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Damien Rice – My Favourite Faded Fantasy album review

The elusive singer-songwriter returns with a brand new studio album.

Damien Rice

Damien Rice enjoyed a breakthrough of the spectacular variety with his debut album O in 2002. The album sold over 1.2 million copies in the UK alone and was certified 10x platinum in Rice’s native Ireland. 2006 follow-up 9 garnered critical acclaim and whilst it fell short of O’s incredible sales it still sold well. 8 years on from that album Rice is finally back with new album My Favourite Faded Fantasy which was released this week.

My Favourite Faded Fantasy is a collection of 8 new tracks ranging from four and a half to nine and a half minutes in length. Rice has always been about quality rather than quantity and he continues that trend with this release. Fans of Rice’s previous work will be pleased to know that the singer-songwriter wears his heart on his sleeve on this record as much as he ever has before. It is a collection of beautifully crafted songs with understated arrangements and heartfelt lyrics.

The set opens with title track My Favourite Faded Fantasy. The song has a slow build and for the first two minutes or so it’s mostly Rice and his guitar. As the song reaches the end of its just over 6 minutes run time the instrumentation fills out to include piano, strings, drums and electric which serve to swell the emotional impact of the lyrics which talk of not being able to move past a relationship that has been meaningful and all-consuming. It’s a bold start to an album that takes you on a journey both sonically and musically and never once lets go of its grip.

There’s much to enjoy over the course of My Favourite Faded Fantasy. Rice’s trademark candour is intact over the course of the record. It Takes A Lot To Know A Man marries a piano melody with sweeping strings as Rice sings about the everyday struggles a person goes through and the various roles they take on over their lives. The song also explores the complexities of the opposite sex too, from a man’s perspective of course.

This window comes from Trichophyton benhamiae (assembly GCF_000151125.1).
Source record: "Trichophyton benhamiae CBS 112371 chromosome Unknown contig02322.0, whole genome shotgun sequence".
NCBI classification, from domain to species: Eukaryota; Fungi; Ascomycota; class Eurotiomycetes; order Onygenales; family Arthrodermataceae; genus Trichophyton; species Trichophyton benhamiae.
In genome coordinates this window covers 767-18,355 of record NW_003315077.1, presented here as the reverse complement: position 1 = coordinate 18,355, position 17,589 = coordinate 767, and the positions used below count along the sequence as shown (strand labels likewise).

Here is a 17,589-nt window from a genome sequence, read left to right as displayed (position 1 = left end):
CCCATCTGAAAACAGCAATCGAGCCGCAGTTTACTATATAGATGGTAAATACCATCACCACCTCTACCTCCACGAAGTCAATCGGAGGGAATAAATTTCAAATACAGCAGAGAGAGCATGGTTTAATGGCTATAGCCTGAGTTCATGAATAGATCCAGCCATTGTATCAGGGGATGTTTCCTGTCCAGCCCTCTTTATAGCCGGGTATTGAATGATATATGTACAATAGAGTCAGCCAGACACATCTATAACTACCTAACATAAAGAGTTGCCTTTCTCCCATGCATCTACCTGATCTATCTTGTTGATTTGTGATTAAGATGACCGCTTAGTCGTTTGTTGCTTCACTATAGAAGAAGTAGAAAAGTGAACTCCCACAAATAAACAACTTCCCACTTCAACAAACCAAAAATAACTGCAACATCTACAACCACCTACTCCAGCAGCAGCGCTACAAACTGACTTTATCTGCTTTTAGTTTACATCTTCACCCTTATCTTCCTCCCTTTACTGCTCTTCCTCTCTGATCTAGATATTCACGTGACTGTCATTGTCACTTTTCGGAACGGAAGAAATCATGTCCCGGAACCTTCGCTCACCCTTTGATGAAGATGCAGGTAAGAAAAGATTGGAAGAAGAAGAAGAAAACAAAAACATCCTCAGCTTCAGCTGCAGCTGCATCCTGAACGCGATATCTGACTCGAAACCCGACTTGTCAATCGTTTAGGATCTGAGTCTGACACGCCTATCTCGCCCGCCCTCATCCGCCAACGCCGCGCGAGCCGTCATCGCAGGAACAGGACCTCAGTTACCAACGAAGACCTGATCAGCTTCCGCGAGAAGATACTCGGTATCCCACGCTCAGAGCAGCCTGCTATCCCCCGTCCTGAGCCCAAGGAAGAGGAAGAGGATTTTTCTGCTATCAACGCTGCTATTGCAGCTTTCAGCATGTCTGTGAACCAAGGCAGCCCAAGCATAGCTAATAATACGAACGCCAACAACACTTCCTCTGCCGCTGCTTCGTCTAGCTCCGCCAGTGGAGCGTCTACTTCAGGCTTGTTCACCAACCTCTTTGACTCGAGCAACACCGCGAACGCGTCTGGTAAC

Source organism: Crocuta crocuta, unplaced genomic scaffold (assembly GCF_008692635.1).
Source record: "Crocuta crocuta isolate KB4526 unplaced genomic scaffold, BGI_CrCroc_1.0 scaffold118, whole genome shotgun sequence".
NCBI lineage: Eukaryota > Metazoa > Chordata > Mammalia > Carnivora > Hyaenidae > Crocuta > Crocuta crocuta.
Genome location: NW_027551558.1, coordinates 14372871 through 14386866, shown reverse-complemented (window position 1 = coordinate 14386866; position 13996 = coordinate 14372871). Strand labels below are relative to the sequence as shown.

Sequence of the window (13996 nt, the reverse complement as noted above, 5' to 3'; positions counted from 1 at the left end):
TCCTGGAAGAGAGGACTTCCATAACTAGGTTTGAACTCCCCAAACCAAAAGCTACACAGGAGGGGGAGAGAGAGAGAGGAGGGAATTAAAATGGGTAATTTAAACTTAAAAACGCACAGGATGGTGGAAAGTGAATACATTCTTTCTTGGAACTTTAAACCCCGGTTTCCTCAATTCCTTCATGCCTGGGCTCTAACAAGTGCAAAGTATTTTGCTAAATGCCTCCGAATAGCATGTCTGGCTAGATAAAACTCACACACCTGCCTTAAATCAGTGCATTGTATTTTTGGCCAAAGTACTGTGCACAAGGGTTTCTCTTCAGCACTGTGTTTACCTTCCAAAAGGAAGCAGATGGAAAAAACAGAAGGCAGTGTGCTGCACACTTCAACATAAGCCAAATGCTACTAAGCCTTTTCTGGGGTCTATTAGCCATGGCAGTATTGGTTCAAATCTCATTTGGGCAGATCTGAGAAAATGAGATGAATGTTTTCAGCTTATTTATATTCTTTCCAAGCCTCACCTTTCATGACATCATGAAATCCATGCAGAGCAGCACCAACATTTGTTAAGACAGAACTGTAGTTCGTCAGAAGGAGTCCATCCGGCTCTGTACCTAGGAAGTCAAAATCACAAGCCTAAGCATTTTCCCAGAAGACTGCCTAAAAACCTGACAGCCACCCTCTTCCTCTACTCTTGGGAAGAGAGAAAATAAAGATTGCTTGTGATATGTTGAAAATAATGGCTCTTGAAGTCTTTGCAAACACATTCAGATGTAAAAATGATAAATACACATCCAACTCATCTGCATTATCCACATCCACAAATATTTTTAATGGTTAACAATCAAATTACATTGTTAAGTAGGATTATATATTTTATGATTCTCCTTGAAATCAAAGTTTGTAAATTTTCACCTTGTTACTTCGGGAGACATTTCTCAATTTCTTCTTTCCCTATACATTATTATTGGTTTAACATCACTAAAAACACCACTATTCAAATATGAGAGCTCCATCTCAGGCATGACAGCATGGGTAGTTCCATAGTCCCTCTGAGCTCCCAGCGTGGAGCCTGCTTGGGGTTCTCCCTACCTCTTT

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Rice has never been as candid as he is on The Greatest Bastard. The lyrics smack of the pain of a breakup and Rice asks his former lover ‘am I the greatest bastard that you know? The only one that let you go? The one you hurt so much you cannot bear?’ It takes a real man to admit his mistakes and flaws and Rice opens up allowing the listener to feel like they know him intimately.

Elsewhere on the album lead single I Don’t Want To Change You feels familiar for fans of Rice’s previous work, The Box sees the artist seemingly struggling with the pressures and expectations put upon him by fame, and Trusty and True transforms for a soft folk song into something altogether bigger and beautiful. The album comes to a close with the sparse and hushed Long, Long Way, which paints a dreamy and ethereal soundscape.

Our favourite moment on the record comes on Colour Me In, a song that is one of the simplest on the record. It takes Rice’s journey full circle echoing the finest moments on O but fitting seamlessly into My Favourite Faded Fantasy. The song sees Rice lamenting a life alone and asking an object of his affections to let him love them. It’s beautiful, it’s heart breaking and it’s incredibly raw.

My Favourite Faded Fantasy is a triumphant return for Rice. It may have taken 8 years for the album to arrive but it doesn’t feel like that once you listen to the record. Rice remains one of the world’s finest singer-songwriters and with My Favourite Faded Fantasy he’s created a bold and beautiful record that is as close to a masterpiece as you can get.

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